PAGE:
Edit to add. It seems Resting HR goes up or down by only a couple of digits each day. Yet the range of values is about 12. Interesting that changes seem to be cumulative in one or other direction.
     
  10. Allele

    Allele Senior Member (Voting Rights)

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    Great writeup @Clark Ellis, thank you!

    I may have said it already in the thread you mentioned, but I had to stop using my Mio Fuse bc over time the green lights caused increasing pain in my arm tissues. Not a contact allergy like from nickel but lasting pain in the arm even after I take it off. Such a bummer bc it's so useful to know when we're risking PEM.

    Just dropping that here as something to consider/look out for when using these devices. Hopefully I'm just an unfortunate outlier(--ooh good band name!)
     
  11. Clark Ellis

    Clark Ellis Established Member

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    I'm still trying to figure out how my mine works but I think it may do something similar. It's really interesting that you've noticed some correlation with your resting HR, and the direction of change.
     
  12. Clark Ellis

    Clark Ellis Established Member

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    Thanks for sharing Allele, that's really interesting - and worrying! I wonder how it's causing that. Do you think it could have had anything to do with pressure from the raised surface or do you think it's the light itself?
     
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  13. Allele

    Allele Senior Member (Voting Rights)

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    It's from the light I believe, as the sensation is different than from pressure.
    It started out not bothering me at all, then over time it would feel worse for longer, until I could no longer wear it.
    I tried moving it up or down my wrist a bit but that didn't help.
    Am just realising that this happened when I was in a bad phase and had become scarily thin. I wonder if having a bit of arm-fat now it would be better.
     
  14. Keela Too

    Keela Too Senior Member (Voting Rights)

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    The little lights work almost anywhere on the body. I have worn mine inside a sock, or my bra. I just took the strap off. Sure I couldn't read the monitor for those days (in smart clothes so didn't want the wrist watch bit), but if I was really curious I could check on my phone app. Having said that I can't read the monitor without my glasses anyway so I rarely read it. @Allele - Maybe wearing the monitor on a different part of your body might help??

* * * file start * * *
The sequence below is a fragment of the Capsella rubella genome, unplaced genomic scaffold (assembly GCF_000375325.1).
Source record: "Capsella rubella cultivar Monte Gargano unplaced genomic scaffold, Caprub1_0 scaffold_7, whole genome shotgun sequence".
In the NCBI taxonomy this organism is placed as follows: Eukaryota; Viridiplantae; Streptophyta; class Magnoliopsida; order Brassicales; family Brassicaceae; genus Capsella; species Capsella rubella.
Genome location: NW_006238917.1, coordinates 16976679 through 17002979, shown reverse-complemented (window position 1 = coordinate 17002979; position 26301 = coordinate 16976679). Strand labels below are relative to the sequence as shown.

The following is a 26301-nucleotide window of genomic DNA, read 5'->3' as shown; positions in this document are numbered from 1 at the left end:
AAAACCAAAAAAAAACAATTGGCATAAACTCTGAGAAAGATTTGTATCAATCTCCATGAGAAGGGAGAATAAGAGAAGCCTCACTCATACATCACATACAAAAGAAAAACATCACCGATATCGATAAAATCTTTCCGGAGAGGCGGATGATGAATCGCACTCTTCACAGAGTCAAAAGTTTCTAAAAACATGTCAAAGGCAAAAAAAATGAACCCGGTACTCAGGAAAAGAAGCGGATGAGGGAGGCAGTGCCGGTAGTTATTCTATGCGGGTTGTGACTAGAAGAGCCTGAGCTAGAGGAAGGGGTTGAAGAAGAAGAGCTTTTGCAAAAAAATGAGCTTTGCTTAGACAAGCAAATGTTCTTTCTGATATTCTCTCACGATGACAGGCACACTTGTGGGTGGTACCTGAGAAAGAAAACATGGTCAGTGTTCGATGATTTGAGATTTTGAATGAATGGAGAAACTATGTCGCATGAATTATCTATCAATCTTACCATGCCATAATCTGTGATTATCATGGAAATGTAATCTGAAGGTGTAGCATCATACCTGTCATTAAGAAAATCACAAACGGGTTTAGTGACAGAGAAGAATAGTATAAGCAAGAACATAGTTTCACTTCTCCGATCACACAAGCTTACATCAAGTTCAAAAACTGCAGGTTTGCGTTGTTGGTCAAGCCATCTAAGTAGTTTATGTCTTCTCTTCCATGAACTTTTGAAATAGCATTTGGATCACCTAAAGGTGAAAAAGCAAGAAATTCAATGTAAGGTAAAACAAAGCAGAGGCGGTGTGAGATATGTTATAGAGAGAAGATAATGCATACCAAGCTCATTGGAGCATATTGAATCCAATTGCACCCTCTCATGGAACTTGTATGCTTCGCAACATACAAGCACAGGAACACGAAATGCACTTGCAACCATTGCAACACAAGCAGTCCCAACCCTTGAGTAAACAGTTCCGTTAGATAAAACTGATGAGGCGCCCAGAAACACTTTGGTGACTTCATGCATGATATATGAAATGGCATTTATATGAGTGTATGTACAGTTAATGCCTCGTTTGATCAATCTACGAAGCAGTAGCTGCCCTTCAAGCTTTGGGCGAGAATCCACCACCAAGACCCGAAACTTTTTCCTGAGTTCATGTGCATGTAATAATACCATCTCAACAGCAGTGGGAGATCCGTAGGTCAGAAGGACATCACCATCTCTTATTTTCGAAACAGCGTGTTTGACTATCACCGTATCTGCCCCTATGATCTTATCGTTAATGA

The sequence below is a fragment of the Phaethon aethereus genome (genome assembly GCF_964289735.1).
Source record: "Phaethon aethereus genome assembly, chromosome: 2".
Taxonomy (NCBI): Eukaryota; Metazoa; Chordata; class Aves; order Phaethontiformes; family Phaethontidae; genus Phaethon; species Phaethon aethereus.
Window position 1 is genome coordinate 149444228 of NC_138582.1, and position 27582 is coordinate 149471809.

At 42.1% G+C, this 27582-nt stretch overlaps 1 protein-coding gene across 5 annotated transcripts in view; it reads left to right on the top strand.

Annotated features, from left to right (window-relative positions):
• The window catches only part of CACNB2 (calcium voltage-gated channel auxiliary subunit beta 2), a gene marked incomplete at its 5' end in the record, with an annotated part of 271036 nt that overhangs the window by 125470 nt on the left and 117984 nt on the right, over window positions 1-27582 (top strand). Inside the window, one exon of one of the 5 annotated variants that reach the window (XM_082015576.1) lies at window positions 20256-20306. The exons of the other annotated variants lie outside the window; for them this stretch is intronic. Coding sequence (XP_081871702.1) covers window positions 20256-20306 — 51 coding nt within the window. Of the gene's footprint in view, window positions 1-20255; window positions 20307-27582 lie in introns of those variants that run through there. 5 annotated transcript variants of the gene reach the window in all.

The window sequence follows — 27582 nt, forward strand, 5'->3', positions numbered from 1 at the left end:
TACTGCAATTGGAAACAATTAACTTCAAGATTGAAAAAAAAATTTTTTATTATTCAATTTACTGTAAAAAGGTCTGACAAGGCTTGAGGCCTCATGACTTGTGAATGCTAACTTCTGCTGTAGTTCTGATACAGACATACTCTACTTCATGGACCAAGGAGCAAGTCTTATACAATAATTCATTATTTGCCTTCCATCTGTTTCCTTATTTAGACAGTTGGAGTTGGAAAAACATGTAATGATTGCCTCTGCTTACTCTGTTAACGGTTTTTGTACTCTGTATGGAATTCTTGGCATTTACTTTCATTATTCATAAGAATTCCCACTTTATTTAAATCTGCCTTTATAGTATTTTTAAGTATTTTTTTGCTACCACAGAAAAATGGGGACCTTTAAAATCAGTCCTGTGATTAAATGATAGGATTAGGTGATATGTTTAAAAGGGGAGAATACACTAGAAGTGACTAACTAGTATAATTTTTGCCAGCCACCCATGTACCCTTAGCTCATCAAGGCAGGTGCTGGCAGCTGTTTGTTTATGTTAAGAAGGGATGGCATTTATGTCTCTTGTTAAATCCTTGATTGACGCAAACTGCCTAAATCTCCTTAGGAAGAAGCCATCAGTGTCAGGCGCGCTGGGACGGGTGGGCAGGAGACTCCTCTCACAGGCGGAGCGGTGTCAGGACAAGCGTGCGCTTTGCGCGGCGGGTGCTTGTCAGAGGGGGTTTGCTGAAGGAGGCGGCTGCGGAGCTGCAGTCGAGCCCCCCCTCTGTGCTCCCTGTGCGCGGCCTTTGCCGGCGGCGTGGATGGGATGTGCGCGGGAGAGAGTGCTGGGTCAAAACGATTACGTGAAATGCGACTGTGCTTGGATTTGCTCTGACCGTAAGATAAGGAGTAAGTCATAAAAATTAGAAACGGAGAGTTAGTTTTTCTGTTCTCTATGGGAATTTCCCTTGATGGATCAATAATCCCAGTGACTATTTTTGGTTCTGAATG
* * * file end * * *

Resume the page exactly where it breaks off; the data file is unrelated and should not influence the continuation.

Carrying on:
15. Clark Ellis

    Clark Ellis Established Member

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    Light allergy does get a brief mention on Fitbit's site. It says it's very rare for a reaction to visible light which is what it uses, but it sounds like that's what you have. I guess our skin isn't designed to have light like that right up against our skin.
     
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  16. Daisymay

    Daisymay Senior Member (Voting Rights)

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    Great article Clark, thanks!

    Do these heart monitors use wi-fi or any form of EMR to function? I ask as I have problems with wi-fi.
     
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  17. Clark Ellis

    Clark Ellis Established Member

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    Thanks Daisymay.
    I think all the devices I looked at used Bluetooth and I think that's pretty typical of most devices nowadays. Some also use WiFi, and/or 3/4G. You can probably find a device or two still that only connect to a computer via a USB cable or something like that. Some (perhaps most?) devices probably allow you to turn Bluetooth off and only have it on for brief minute or two to transfer whatever data you want.
     
  18. Allele

    Allele Senior Member (Voting Rights)

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    Oh, wow, didn't know it was a thing! Lucky me, I guess :confused:
     
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  19. Daisymay

    Daisymay Senior Member (Voting Rights)

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    Thanks, that sounds feasible if I could turn the bluetooth off and only put it on to download info.
     
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  20. Lynn

    Lynn New Member

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    Yes, I had that problem with both the Charge and the Mio. I would have loved to wear the monitor regularly but it felt like I was getting arthritis in the arm that had it on. The pain increased over time. I read of many accounts on the internet about people having that same sensitivity. Somebody hypothesized that it could be a sensitivity to EMF. I don't have the same pain when I wear the chest strap.

    I just chalked it up to one more quirky thing with this illness.

    Lynn